Almost the exact opposite of what a typical Anime character looks like, in fact. Not really funny, either.
It’s difficult, if not impossible, to find anime characters resembling Snapchat’s skeptical interpretation. None of the genre’s typical features, such as colorful hair, disproportionately large eyes, or angular faces, seem to be referenced by the filter. Snapchat has since pulled the filter.

Motherboard

Android 7 Bringing More Security

It looks like security will be a big focus for Android 7 "Nougat", from file level encryption to media server hardening. They also plan to incorporate "seamless updates", a feature currently used in Chrome OS.
I hope it does not slow down my older Nexus 7 tablet! Google has improved security in Android Nougat in a handful of different areas. Some are designed to harden Android itself, while others are tools for developers to use so it stays that way when we install apps. Android Central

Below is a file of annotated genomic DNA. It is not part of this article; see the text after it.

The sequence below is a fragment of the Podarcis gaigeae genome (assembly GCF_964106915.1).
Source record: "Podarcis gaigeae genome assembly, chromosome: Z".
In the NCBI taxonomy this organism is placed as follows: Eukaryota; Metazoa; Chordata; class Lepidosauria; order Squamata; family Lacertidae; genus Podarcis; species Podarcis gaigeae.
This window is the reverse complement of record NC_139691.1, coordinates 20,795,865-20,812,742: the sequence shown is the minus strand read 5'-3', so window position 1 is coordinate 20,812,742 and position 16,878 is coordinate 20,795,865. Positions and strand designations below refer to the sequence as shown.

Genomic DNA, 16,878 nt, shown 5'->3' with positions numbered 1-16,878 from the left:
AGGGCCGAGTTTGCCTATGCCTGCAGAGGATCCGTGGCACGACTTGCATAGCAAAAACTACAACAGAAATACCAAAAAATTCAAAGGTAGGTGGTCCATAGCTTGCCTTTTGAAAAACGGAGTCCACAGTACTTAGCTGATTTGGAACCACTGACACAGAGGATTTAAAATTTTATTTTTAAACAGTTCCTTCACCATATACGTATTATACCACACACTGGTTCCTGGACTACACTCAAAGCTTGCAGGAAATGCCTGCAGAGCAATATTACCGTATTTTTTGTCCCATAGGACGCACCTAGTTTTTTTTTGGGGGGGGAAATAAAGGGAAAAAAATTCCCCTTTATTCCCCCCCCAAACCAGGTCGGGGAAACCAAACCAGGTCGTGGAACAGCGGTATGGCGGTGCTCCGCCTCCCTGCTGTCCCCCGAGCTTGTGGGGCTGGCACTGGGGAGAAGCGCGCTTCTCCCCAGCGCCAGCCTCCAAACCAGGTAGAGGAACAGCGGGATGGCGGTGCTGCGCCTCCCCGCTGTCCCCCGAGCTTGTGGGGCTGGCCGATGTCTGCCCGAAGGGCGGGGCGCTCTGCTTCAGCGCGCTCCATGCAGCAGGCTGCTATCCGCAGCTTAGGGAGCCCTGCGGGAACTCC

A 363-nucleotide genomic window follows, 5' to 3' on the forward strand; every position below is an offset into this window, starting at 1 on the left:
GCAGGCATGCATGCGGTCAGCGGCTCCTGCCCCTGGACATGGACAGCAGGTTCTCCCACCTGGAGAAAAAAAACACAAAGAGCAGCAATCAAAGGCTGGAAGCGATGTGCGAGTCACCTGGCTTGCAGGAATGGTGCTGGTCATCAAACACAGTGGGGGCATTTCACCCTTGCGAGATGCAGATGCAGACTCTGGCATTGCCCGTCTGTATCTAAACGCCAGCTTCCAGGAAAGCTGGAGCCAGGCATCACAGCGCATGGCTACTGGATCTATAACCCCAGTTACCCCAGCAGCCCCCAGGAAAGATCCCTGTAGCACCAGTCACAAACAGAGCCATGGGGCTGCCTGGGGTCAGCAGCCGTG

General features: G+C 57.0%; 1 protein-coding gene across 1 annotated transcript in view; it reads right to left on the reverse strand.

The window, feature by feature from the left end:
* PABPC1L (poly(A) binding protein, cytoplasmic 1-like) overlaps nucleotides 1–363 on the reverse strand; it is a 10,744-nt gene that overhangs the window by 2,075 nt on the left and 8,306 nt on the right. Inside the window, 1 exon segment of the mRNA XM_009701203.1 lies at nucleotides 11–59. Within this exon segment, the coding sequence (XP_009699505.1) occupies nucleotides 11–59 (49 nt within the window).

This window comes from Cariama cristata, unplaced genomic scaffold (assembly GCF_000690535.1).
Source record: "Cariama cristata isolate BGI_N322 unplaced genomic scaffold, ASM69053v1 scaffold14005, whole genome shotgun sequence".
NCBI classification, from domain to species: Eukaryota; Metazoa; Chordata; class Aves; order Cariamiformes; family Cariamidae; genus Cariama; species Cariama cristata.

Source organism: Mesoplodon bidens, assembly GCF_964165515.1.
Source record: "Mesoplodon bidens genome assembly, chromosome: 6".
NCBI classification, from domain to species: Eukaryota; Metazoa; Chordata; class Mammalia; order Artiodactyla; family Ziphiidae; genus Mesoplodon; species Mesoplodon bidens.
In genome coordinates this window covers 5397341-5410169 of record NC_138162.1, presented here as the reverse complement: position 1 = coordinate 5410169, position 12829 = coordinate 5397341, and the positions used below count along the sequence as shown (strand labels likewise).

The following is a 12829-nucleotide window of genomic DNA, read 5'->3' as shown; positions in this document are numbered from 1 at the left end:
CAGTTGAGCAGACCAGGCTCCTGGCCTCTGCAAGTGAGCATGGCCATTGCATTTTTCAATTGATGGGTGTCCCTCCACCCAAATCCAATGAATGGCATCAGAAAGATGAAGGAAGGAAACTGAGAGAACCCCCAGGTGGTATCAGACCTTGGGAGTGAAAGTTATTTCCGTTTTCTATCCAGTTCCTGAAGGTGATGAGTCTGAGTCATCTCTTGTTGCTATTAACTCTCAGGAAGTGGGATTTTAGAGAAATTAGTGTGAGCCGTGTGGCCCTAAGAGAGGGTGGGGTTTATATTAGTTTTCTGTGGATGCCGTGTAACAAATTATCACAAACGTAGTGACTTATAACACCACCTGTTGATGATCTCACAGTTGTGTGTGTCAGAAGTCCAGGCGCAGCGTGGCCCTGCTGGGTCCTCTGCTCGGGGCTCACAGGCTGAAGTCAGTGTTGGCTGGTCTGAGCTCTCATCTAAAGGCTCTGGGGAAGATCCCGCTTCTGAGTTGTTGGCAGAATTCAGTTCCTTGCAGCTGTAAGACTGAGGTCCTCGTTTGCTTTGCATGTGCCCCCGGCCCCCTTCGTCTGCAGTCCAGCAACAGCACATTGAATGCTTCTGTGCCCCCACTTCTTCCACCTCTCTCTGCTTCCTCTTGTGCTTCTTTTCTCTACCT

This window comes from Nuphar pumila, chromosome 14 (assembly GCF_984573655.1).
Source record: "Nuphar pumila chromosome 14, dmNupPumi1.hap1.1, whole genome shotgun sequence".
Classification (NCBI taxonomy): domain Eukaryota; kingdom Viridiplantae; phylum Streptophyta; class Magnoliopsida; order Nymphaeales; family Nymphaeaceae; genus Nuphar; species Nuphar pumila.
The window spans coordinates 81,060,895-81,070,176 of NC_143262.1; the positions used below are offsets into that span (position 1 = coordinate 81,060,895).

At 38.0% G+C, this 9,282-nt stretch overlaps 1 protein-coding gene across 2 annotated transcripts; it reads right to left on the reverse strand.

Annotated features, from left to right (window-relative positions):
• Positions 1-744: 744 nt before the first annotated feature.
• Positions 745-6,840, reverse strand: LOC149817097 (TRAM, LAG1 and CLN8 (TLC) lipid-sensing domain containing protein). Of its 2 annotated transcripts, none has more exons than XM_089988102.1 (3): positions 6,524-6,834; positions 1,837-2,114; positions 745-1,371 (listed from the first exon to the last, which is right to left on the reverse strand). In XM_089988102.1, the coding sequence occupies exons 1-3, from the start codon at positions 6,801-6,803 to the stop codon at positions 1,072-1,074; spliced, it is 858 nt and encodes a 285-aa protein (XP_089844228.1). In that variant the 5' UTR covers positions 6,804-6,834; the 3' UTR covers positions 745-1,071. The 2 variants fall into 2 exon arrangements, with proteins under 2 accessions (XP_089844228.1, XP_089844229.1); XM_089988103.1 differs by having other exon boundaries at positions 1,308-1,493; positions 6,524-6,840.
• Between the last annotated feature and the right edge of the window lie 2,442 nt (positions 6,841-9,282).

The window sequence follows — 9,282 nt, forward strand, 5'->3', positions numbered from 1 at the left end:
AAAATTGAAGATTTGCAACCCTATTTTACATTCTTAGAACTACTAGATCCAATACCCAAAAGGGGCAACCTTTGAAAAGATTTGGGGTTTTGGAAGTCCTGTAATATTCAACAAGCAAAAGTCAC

Kenny Baker (R2-D2) Passes Away At Age 81

The news of Kenny Baker's passing marks the hard reality that the original Star Wars movie was released in 1977 - almost 40 years ago - and many of the original cast have either since also passed on, or are now very old.
I think we tend to forget that with people in movies or TV shows; we see them at a certain time in their life and career, then when we see them 10, 20, or 30 years later, we are a bit shocked to see how they have aged.

Mr Baker was never really on screen in person in the Star Wars movies as he was acting inside the little droid R2-D2, wobbling from side to side or twirling the "turret" head. Regardless, he helped realize the character of the plucky little robot.
Kenny Baker had a great smile and an even greater attitude. Born at a time when little people (was less than 4 feet tall) were not expected to have much of a life expectancy, he went to have a TV and movie career and lived to be 81 years old.